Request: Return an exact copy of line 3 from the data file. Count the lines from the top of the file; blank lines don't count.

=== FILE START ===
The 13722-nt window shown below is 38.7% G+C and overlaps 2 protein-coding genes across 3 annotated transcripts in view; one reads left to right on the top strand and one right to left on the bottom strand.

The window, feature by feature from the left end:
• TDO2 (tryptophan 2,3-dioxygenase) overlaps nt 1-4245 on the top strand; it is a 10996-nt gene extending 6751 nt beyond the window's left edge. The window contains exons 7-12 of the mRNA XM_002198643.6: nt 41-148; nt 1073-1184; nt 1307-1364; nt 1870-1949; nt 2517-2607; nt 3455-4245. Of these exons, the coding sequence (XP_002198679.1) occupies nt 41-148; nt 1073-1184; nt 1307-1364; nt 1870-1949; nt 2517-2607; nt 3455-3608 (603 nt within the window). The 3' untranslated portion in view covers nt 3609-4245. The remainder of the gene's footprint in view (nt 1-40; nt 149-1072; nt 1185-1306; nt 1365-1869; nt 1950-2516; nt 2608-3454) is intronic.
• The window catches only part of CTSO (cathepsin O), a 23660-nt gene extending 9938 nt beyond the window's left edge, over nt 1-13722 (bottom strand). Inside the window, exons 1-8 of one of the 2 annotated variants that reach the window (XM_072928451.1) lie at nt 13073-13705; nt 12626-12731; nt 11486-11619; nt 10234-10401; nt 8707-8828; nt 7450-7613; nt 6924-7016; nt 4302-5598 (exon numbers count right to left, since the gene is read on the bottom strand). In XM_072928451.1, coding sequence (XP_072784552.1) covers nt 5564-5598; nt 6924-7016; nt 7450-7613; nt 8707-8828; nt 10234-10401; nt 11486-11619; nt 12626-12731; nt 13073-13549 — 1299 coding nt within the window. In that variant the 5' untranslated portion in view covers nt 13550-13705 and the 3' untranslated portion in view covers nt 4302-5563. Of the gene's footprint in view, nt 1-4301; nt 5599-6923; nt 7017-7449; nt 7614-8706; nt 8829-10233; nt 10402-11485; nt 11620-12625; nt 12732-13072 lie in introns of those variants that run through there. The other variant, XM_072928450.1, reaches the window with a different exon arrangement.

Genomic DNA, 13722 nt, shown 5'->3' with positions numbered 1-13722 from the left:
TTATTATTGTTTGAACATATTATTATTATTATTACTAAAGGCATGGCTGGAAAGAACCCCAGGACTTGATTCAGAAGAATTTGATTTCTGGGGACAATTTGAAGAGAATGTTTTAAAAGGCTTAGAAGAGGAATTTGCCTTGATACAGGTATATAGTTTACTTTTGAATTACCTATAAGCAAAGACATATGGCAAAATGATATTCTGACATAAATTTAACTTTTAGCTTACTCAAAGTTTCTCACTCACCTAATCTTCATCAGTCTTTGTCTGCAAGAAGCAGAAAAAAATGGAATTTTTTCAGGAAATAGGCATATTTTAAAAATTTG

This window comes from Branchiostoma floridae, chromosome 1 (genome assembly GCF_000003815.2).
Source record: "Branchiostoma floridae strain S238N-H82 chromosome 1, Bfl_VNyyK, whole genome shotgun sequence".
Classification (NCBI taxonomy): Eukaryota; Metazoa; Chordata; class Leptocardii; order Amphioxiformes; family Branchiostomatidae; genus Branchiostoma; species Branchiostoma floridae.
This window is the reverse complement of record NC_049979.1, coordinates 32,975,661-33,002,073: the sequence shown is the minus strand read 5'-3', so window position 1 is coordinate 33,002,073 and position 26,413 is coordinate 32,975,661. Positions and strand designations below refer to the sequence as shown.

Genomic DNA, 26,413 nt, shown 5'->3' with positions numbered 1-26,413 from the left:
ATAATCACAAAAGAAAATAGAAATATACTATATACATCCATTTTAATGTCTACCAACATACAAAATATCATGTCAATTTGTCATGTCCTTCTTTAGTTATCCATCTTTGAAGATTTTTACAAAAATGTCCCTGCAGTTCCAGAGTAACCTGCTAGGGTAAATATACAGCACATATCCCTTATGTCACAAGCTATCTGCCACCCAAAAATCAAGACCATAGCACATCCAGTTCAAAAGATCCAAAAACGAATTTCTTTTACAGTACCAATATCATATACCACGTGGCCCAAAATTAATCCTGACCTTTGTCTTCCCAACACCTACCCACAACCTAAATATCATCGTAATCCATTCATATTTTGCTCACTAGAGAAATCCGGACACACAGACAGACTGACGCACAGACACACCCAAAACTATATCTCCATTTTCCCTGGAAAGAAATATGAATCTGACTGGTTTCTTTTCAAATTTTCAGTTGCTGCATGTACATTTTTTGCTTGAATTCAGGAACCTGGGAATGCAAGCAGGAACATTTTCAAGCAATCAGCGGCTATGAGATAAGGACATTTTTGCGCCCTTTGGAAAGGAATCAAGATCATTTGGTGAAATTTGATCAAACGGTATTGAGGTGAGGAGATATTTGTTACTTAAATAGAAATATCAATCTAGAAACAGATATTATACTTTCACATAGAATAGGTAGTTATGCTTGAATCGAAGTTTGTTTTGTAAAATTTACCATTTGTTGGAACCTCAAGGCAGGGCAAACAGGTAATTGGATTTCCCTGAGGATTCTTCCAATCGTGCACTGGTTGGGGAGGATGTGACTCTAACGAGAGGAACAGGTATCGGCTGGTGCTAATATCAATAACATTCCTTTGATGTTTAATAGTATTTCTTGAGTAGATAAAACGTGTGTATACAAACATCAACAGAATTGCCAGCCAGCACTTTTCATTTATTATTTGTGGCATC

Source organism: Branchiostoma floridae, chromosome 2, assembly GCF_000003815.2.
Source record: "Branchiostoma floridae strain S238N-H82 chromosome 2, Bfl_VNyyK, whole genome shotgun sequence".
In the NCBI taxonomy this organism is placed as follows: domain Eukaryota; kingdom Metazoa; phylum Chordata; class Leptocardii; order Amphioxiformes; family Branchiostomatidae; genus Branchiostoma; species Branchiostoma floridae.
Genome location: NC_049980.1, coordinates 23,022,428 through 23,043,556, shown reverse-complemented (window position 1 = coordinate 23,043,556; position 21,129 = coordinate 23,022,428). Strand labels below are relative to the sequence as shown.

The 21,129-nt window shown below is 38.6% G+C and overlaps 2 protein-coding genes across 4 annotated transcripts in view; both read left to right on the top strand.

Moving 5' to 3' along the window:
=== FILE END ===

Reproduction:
• TDO2 (tryptophan 2,3-dioxygenase) overlaps nt 1-4245 on the top strand; it is a 10996-nt gene extending 6751 nt beyond the window's left edge. The window contains exons 7-12 of the mRNA XM_002198643.6: nt 41-148; nt 1073-1184; nt 1307-1364; nt 1870-1949; nt 2517-2607; nt 3455-4245. Of these exons, the coding sequence (XP_002198679.1) occupies nt 41-148; nt 1073-1184; nt 1307-1364; nt 1870-1949; nt 2517-2607; nt 3455-3608 (603 nt within the window). The 3' untranslated portion in view covers nt 3609-4245. The remainder of the gene's footprint in view (nt 1-40; nt 149-1072; nt 1185-1306; nt 1365-1869; nt 1950-2516; nt 2608-3454) is intronic.